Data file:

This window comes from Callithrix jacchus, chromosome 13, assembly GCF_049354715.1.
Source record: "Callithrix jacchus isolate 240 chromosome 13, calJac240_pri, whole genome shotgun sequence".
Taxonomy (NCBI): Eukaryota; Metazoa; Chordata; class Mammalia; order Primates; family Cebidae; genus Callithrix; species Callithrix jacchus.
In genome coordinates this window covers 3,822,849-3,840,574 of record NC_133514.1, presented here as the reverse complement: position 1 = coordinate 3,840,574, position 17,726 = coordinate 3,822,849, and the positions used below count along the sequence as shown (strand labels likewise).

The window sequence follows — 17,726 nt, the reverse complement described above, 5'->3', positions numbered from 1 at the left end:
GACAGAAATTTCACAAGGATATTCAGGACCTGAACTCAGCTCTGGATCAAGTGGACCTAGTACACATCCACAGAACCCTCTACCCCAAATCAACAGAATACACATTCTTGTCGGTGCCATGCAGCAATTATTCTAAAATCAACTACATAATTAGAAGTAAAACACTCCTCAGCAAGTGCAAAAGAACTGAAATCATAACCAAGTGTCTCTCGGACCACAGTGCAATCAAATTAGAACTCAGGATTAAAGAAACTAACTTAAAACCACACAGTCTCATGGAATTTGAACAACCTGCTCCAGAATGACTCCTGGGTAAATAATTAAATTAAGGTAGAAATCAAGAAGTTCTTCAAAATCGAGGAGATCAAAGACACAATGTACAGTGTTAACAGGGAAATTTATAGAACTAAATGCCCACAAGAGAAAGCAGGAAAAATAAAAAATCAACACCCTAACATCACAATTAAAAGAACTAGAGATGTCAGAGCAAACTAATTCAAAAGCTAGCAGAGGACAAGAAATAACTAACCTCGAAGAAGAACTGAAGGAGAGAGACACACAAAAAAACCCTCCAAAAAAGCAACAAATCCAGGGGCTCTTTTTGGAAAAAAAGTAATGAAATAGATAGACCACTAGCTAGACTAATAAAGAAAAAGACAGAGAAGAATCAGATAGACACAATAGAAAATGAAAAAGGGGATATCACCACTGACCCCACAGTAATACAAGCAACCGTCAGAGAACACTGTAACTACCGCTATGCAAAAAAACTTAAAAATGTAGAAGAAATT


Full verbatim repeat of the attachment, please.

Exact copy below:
This window comes from Callithrix jacchus, chromosome 13, assembly GCF_049354715.1.
Source record: "Callithrix jacchus isolate 240 chromosome 13, calJac240_pri, whole genome shotgun sequence".
Taxonomy (NCBI): Eukaryota; Metazoa; Chordata; class Mammalia; order Primates; family Cebidae; genus Callithrix; species Callithrix jacchus.
In genome coordinates this window covers 3,822,849-3,840,574 of record NC_133514.1, presented here as the reverse complement: position 1 = coordinate 3,840,574, position 17,726 = coordinate 3,822,849, and the positions used below count along the sequence as shown (strand labels likewise).

The window sequence follows — 17,726 nt, the reverse complement described above, 5'->3', positions numbered from 1 at the left end:
GACAGAAATTTCACAAGGATATTCAGGACCTGAACTCAGCTCTGGATCAAGTGGACCTAGTACACATCCACAGAACCCTCTACCCCAAATCAACAGAATACACATTCTTGTCGGTGCCATGCAGCAATTATTCTAAAATCAACTACATAATTAGAAGTAAAACACTCCTCAGCAAGTGCAAAAGAACTGAAATCATAACCAAGTGTCTCTCGGACCACAGTGCAATCAAATTAGAACTCAGGATTAAAGAAACTAACTTAAAACCACACAGTCTCATGGAATTTGAACAACCTGCTCCAGAATGACTCCTGGGTAAATAATTAAATTAAGGTAGAAATCAAGAAGTTCTTCAAAATCGAGGAGATCAAAGACACAATGTACAGTGTTAACAGGGAAATTTATAGAACTAAATGCCCACAAGAGAAAGCAGGAAAAATAAAAAATCAACACCCTAACATCACAATTAAAAGAACTAGAGATGTCAGAGCAAACTAATTCAAAAGCTAGCAGAGGACAAGAAATAACTAACCTCGAAGAAGAACTGAAGGAGAGAGACACACAAAAAAACCCTCCAAAAAAGCAACAAATCCAGGGGCTCTTTTTGGAAAAAAAGTAATGAAATAGATAGACCACTAGCTAGACTAATAAAGAAAAAGACAGAGAAGAATCAGATAGACACAATAGAAAATGAAAAAGGGGATATCACCACTGACCCCACAGTAATACAAGCAACCGTCAGAGAACACTGTAACTACCGCTATGCAAAAAAACTTAAAAATGTAGAAGAAATT